Reframing: Responding To What Is [3/5]

Mark O’Connor: So Rocky, when you say that, I’m going to throw one at you, and then I’m going to ask you a question after it. So I’m going to basically contradict myself. So one of the other strategies that we’ve worked on that I think is really important right now is reframing. And we could look at this, and it’s so ironic that people, often when they’re working really hard, want to just stay at home and just do nothing and relax. And now obviously when they’re not allowed to go out there, inside, they’re caged, they feel totally overwhelmed about being inside and not being able to go outside. So the reframe really has to be, what can we do that is going to be advantageous as a consequence of this particular situation we’re in? And we have the option to do the things that we weren’t able to do when we’re able to move around freely.

So things like reading a book, learning a new hobby, YouTubing how to juggle or how to play a guitar or whatever it may be. We’ve got these absolutely enormous opportunities that we’ve never had before, because we’re going to be at home. We can connect with our family in a far deeper level than we have before, obviously maintaining the two meter distance, but we’ve got an opportunity that has never presented itself before. So the reframing, I think, is going to be adding into your two strategies about how long do you want to be like this? Well, here’s an opportunity. Let’s be positive about what we can get out of this situation. But this is my question where I contradict myself. So we’ve got this opportunity to connect with our family, but we’ve also got this great opportunity to have bigger conflict with our family than we’ve ever had before.

And I know from personal experience that some of the doubts or the uncertainty or the lack of clarity about what we can and cannot do is causing some conflict within families about how to handle the situation. Are we going to work? Are we’re going out for dinner, or are we going over to a friend’s place? What is okay to do and what isn’t okay? Obviously we get some information and some advice from the government, but because of that lack of clarity, it’s causing conflict. Conflict can arise out of a lot of different situations. So my question to you, Rocky, is, reframing is great. I can spend more time with my family. But what about when we start to get a bit cooped up, we get a bit frustrated, and that descends into some conflict in our households. What do we do?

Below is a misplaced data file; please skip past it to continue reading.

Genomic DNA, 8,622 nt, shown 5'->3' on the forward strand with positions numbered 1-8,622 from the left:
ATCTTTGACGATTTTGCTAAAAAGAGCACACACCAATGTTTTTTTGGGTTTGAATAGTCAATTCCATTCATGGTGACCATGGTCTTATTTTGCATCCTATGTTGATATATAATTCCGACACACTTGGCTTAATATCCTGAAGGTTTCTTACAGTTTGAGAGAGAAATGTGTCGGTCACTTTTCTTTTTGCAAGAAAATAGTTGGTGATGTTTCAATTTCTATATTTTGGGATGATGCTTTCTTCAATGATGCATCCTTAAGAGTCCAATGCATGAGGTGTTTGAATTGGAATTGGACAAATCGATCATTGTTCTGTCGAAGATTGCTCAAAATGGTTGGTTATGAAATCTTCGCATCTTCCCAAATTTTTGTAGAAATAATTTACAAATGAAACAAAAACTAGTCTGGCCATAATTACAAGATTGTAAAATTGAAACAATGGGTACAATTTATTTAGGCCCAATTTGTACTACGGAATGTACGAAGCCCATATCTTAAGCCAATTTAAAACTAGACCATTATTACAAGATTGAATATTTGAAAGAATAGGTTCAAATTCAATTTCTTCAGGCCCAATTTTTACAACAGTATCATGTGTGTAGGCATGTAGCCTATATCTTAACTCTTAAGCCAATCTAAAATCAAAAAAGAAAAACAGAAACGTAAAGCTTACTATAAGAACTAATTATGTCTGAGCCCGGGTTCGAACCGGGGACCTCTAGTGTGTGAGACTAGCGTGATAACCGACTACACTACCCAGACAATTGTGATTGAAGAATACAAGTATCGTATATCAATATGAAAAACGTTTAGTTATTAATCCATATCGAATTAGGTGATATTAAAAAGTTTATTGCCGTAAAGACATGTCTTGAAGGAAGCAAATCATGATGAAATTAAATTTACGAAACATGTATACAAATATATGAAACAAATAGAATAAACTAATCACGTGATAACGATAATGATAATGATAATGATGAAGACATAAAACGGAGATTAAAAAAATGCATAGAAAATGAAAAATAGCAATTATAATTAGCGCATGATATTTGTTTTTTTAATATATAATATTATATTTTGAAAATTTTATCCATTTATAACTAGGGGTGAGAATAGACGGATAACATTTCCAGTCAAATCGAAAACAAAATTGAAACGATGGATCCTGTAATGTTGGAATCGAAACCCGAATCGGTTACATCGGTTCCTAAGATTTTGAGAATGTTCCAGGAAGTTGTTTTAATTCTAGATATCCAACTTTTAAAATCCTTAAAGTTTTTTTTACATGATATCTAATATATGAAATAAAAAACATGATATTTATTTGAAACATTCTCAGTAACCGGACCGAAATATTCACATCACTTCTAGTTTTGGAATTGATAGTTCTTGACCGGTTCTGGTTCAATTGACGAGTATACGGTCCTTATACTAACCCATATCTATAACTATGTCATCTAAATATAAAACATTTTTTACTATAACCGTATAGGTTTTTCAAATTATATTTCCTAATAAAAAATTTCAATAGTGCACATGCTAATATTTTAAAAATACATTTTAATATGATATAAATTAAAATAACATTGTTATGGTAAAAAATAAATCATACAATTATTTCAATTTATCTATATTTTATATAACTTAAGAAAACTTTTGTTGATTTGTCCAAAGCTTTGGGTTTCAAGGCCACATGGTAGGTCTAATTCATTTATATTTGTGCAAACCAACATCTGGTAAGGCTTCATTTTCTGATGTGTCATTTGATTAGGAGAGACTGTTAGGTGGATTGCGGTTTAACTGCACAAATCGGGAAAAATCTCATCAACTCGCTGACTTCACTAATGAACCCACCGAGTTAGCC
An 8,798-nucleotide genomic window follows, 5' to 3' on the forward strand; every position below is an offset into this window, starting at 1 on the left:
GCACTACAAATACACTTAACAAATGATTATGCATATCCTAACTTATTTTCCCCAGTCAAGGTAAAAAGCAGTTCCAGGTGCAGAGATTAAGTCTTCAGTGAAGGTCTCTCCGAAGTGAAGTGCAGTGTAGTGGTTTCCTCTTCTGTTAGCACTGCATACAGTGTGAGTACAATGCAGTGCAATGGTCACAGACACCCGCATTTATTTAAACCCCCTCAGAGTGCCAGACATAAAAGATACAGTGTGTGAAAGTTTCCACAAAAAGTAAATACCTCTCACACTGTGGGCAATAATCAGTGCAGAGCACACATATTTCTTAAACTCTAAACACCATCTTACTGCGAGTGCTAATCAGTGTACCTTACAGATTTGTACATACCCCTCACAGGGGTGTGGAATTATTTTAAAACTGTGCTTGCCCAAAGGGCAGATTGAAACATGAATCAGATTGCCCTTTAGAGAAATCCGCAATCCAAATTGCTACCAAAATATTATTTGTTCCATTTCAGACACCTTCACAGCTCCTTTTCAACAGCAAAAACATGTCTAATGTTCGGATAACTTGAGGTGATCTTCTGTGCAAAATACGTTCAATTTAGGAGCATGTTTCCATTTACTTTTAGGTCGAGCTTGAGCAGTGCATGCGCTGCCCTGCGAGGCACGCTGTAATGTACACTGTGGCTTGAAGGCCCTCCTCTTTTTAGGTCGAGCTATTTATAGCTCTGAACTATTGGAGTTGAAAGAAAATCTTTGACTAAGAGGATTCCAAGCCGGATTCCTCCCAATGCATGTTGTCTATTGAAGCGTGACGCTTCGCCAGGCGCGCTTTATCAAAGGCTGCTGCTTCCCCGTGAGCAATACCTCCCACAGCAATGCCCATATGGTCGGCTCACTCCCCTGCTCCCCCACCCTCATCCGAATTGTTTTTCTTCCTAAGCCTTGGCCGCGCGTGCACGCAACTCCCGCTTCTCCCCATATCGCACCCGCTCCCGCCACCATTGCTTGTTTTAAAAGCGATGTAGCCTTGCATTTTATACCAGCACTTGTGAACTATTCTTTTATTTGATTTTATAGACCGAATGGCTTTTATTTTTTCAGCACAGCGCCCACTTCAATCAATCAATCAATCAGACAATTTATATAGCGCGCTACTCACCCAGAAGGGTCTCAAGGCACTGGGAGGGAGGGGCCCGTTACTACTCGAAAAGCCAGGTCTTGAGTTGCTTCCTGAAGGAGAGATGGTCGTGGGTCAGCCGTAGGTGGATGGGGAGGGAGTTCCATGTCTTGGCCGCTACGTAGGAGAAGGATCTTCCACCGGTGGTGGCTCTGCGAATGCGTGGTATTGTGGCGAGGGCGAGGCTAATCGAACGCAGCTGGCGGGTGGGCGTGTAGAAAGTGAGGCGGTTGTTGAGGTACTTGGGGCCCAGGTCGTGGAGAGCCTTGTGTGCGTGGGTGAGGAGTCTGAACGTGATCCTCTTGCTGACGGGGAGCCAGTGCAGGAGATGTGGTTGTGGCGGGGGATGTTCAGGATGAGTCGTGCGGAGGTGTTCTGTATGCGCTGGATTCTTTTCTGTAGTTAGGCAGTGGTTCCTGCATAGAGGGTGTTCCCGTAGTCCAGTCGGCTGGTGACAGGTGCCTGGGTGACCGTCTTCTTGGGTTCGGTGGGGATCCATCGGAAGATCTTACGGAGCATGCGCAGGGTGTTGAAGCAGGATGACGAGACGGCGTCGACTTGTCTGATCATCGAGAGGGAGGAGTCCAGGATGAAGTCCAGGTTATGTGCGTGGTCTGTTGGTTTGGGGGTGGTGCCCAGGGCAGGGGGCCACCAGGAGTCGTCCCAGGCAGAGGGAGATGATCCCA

Rocky: It’s challenging Mark, and it’s hard for me to just give this flat out advice because it’s different in different families. But I guess what I would say is the way I would reframe things is I would actually encourage students and teachers or whoever’s listening to this to start this practice of identifying three good things that happened today, because that changes our focus and that reframes things immediately for us. So we have a game, the card game, Mark, where we call it On The Plus Side. So it’s like, “this sucks, I’m stuck at home, I’m stuck with people I don’t want to be with.” So we acknowledged what is. Then we say, “On the plus side…” Just doing that, “on the plus side,” and then go and look on the plus side. And what can you find? And I’ve come to see, Mark, that there’s always a plus side if we look for it. Always.

But when we’re focused on negativity and conflict and upset, just can’t see it  because you’re surrounded by that all the time. So the questions we ask ourselves will direct our mental focus. It’s like having a spotlight. “Well, where do you want to be putting that spotlight?” I say, “I hate this. I’m arguing with my parents,” or whatever’s going on. It is what it is, acknowledge it. We’re not sticking our head in the sand. We’re not saying it’s not happening. It is happening. It’s not good. On the plus side… And go and find that. What’s the plus side? And the plus side is different for all sorts of different people.

I can tell you personally, I did this myself, Mark, and I actually went… So on the plus side, I’m actually at home because my job was traveling a lot. So I’m actually spending some more time at home. For me, spending time with my family is a positive. It’s not a negative. So that was a plus side. And the other thing is, I’ve wanted to be creative and create content and do things like you and I are doing right now and putting it out into the world, and I was always too busy to do it. So that’s a plus side. I can be more creative and do things like that. So your job and your responsibility is to find a plus side in these terrible times. But they’re not terrible all of the time.

Mark: So again, Rocky, it sort of comes back to what we were talking about. The reframing is a real choice. It’s a real opportunity to look at things from a positive mindset. And I know you’re a big proponent of the weeks’ work and it is a good opportunity to really buy into that and go, “What is going well? What’s going right?” Because focusing in on what’s going wrong, is, like you said, important to validate, but not important to sit in and dwell upon.

Rocky: Right. Because then we’re participating in spreading that.

 

Part 1:

https://humanconnections.com.au/blog/your-emotions-are-friendly-messengers/

Part 2:

https://humanconnections.com.au/blog/managing-your-emotional-state/

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